- Anthracnose – Grow resistant grapes and cultivars including muscadine grapes and American grape cultivars: ‘Concord’, ‘Delaware’, ‘Moore Early’, and ‘Niagara’. Remove diseased plant parts and where this disease has been a problem, spray with lime-sulfur in the spring.
- Botrytis bunch rot – Another fungal disease that is found in fruit that is tightly bunched without good air circulation. Thin berries and remove leaves around fruit as well as maintaining a clean planting by removing diseased, old, and weak branches, and fruit by early spring. Resistant cultivars include: ‘Baco No.1’, ‘Cascade’, ‘Catawba’, ‘Concord’, ‘Delaware’, ‘De Chaunac’, ‘Fredonia’, ‘Ives’, and Niagara. One interesting thing to note, this disease is used to impart a unique taste to some European wines.
- Pierce’s disease – This bacterial disease has no cure and is common in the south and spread by leafhoppers. Control leafhoppers by early scouting and management controls. Dig up and destroy infected plants and plant resistant grapes such as Muscadine grapes, and American grape cultivars: ‘Champanel’, ‘Herbemont’, and ‘Lenoir’.
Goals of the Farmer
Successful organic grape production in the United States is dependent on area of growth. The area east of the Rocky Mountains provides a perfect climate for intense insect and disease pressure on grapes. In these areas, grapes should be specifically chosen for disease and insect resistance or tolerance such as many of the native American grape species. Often the cultivar suitable to your area will not be a popular consumer variety. In these instances consider marketing your grapes for juice, jam, jellies, or wine. On the west coast, west of the Rocky Mountains, much of the nation’s commercial vineyards exist. Organically grown grapes in California, Oregon, Washington, and Arizona are more successful because of the dry environment which discourages many diseases and less of an insect pressure. Commercial and homegrown grape production in the west can be and is successful. In the east, homegrown organically grown grapes can be successful with good planning and knowledge of your disease and insect pests and the controls available. Commercial organic grape production in the east will be difficult and will often cost more than traditionally grown grapes.
Grapes in the Whole Farming System
On an organic farm, grapes would fit in as a bush or tree species. They would benefit from intercropping with legumes and beans that provide them nitrogen and other cover crops that provide weed control. Maintaining a compost pile from other garden materials will provide much needed nutrients and mulch to the grape crop. Grazing animals can help with weed control throughout the vineyard and also provide fertilizer and mulch from manure. Growing other crops for market will help to decrease the stress of having one source of income from the farm in case of crop failure.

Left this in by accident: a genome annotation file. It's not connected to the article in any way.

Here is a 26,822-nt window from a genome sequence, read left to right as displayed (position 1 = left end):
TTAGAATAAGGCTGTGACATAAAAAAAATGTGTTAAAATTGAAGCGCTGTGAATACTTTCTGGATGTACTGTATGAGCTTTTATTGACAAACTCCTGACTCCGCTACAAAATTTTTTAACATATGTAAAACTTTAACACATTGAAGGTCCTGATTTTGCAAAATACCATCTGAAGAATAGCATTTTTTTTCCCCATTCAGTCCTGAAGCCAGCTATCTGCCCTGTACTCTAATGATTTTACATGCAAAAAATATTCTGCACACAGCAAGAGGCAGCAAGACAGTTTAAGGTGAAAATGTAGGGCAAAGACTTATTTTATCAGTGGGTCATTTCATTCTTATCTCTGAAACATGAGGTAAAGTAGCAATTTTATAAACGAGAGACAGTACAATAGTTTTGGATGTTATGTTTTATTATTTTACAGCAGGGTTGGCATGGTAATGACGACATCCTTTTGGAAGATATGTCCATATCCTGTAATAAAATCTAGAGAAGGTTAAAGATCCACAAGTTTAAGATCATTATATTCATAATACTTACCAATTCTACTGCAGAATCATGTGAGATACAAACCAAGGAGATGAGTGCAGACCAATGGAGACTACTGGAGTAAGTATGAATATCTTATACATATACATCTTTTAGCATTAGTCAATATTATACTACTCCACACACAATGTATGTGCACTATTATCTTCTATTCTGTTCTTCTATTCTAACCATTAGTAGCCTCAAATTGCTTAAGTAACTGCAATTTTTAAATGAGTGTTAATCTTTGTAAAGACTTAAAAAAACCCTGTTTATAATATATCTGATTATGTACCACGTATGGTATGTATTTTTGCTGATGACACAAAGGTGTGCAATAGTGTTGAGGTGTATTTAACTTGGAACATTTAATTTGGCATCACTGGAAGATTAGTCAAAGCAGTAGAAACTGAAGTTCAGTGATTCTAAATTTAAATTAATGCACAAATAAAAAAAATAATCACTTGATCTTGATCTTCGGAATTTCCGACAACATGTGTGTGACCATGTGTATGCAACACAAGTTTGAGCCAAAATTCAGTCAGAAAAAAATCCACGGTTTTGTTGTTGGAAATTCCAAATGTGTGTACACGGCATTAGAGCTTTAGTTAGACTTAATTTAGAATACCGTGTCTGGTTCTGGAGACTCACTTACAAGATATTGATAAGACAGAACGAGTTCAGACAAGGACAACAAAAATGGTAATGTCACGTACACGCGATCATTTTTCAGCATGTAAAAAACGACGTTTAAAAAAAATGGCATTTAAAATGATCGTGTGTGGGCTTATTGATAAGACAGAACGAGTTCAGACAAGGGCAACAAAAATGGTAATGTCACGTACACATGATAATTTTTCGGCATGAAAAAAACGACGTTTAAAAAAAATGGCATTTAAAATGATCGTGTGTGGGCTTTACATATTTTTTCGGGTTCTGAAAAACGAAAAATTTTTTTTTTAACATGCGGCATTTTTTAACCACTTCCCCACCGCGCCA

Grapes will do best in an integrated sustainable farming system. Surprisingly, before the current cropping system with chemically controlled weeds, insects, diseases, and fertilizer, grapes were produced organically producing a superior crop and often yielding better. Getting back to this ‘old’ method will further sustain our grape crops and will cause the final grape to likely rise in taste and value.
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- Ellis BW and Bradley FM. (1996) The Organic Gardener’s Handbook of Natural Insect and Disease Control. Rodale Press, Inc., Emmaus, Pennsylvania.
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- Odum, Sally. (2007) Herbs for Companion Planting. Herb Gardens. Suite 101.com. 7 December 2008
- Dufour, Rex. (2006) Grapes: Organic Production. Appropriate Technology Transfer for Rural Areas. National Sustainable Agriculture Information Service. 7 December 2008
- Ellis MA and Nita M. (No date) Integrated Management of Grape Diseases. Organic Small Fruit Disease Management Guidelines. Department of Plant Pathology at the Ohio State University/OARDC Extension. 7 December 2008